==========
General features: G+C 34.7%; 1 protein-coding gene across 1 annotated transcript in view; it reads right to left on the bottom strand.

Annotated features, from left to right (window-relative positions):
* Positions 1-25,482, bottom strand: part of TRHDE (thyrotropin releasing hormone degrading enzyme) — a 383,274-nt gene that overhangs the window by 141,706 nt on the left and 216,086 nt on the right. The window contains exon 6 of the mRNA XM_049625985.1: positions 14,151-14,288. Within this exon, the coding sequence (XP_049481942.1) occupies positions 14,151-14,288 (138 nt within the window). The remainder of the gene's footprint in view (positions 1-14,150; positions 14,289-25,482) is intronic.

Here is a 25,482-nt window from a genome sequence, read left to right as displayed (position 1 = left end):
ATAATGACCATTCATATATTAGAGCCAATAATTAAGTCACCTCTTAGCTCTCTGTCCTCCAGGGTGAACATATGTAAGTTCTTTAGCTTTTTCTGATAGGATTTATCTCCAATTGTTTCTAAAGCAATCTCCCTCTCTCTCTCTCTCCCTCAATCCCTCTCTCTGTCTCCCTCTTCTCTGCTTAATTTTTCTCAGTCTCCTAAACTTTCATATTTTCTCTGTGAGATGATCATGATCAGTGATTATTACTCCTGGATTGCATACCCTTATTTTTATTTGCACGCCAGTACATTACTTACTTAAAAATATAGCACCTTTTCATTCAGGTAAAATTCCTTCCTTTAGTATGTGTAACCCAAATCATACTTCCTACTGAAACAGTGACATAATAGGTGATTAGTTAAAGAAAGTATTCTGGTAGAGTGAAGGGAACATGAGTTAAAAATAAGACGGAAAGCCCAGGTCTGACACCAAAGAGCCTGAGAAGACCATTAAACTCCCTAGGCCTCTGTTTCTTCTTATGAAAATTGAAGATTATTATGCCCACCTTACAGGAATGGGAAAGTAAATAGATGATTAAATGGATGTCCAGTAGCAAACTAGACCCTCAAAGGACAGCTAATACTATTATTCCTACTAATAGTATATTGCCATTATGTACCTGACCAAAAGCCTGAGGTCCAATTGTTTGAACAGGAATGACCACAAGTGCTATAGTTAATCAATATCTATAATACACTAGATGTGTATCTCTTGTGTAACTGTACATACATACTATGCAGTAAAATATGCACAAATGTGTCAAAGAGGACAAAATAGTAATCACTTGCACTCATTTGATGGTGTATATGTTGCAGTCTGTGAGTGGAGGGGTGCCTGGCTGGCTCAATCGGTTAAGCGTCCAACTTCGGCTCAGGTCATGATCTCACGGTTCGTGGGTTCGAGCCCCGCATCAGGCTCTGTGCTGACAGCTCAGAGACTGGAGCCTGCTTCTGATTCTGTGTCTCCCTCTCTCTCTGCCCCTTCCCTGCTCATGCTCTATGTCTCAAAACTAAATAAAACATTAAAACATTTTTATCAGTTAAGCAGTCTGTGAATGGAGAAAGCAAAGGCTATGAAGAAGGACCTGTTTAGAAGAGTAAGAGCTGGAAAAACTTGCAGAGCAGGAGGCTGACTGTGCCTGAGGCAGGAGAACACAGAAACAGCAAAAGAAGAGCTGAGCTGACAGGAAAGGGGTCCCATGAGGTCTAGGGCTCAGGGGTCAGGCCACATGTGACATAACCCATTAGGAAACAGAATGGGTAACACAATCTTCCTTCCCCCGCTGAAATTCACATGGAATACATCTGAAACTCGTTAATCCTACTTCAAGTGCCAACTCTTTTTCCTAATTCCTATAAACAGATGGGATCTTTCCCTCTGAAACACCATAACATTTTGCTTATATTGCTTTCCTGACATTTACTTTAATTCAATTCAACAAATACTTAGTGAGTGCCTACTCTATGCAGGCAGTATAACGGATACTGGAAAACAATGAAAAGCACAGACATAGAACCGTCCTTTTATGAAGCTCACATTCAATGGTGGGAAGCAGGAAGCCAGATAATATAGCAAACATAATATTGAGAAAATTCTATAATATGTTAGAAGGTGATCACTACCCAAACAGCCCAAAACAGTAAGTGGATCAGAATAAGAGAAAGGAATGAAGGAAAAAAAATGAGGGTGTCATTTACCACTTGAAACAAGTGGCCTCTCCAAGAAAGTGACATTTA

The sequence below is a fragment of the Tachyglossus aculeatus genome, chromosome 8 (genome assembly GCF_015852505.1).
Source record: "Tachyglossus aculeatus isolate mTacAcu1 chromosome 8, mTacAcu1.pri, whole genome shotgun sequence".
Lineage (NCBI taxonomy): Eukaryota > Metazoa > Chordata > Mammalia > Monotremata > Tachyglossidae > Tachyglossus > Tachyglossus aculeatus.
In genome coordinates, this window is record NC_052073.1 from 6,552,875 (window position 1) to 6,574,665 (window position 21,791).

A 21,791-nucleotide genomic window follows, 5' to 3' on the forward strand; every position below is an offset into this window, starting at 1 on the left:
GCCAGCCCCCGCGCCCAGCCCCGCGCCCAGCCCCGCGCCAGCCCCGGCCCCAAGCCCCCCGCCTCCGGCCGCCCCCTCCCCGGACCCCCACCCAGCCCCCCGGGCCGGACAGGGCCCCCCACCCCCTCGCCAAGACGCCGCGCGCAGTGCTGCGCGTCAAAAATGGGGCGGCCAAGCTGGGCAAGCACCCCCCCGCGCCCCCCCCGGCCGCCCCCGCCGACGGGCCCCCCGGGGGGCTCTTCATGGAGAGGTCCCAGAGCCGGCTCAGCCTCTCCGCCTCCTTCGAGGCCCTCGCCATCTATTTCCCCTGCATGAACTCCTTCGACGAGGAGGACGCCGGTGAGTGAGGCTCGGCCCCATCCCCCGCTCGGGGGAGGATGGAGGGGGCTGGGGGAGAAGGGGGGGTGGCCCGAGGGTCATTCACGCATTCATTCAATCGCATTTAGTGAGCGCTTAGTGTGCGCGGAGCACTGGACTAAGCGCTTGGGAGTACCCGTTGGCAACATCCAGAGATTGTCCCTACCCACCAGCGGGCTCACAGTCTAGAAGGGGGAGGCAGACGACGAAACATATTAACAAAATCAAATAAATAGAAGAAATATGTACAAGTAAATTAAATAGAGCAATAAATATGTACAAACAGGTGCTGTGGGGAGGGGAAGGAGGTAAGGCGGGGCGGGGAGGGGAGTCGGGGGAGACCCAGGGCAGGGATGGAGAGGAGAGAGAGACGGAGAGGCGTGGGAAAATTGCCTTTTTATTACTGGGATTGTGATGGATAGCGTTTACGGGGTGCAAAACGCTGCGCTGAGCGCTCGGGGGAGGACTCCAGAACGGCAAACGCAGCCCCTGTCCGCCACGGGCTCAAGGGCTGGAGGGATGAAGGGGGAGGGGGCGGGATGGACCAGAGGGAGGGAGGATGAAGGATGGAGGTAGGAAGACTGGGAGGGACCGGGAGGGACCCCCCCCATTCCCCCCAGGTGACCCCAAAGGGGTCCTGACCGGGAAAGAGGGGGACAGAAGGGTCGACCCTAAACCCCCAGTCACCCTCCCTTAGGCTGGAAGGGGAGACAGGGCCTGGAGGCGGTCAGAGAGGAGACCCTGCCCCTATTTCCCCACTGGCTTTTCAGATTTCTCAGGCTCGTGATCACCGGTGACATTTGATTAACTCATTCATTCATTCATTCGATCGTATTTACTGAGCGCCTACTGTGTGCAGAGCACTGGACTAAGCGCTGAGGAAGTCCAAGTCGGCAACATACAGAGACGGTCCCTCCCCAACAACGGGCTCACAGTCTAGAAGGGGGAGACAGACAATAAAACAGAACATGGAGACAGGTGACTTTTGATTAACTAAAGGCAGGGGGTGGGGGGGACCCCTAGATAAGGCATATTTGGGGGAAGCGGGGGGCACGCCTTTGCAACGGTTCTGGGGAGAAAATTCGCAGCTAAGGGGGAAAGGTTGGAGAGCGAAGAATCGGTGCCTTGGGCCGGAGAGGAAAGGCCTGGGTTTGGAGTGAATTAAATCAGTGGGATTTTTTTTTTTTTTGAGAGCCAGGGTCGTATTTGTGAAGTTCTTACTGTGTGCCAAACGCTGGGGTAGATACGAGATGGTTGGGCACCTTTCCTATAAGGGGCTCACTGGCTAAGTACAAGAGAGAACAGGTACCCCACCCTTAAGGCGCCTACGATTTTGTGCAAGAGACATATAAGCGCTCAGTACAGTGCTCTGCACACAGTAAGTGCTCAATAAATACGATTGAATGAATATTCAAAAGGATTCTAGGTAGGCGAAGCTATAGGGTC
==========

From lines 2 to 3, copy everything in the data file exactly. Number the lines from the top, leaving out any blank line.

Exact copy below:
Annotated features, from left to right (window-relative positions):
* Positions 1-25,482, bottom strand: part of TRHDE (thyrotropin releasing hormone degrading enzyme) — a 383,274-nt gene that overhangs the window by 141,706 nt on the left and 216,086 nt on the right. The window contains exon 6 of the mRNA XM_049625985.1: positions 14,151-14,288. Within this exon, the coding sequence (XP_049481942.1) occupies positions 14,151-14,288 (138 nt within the window). The remainder of the gene's footprint in view (positions 1-14,150; positions 14,289-25,482) is intronic.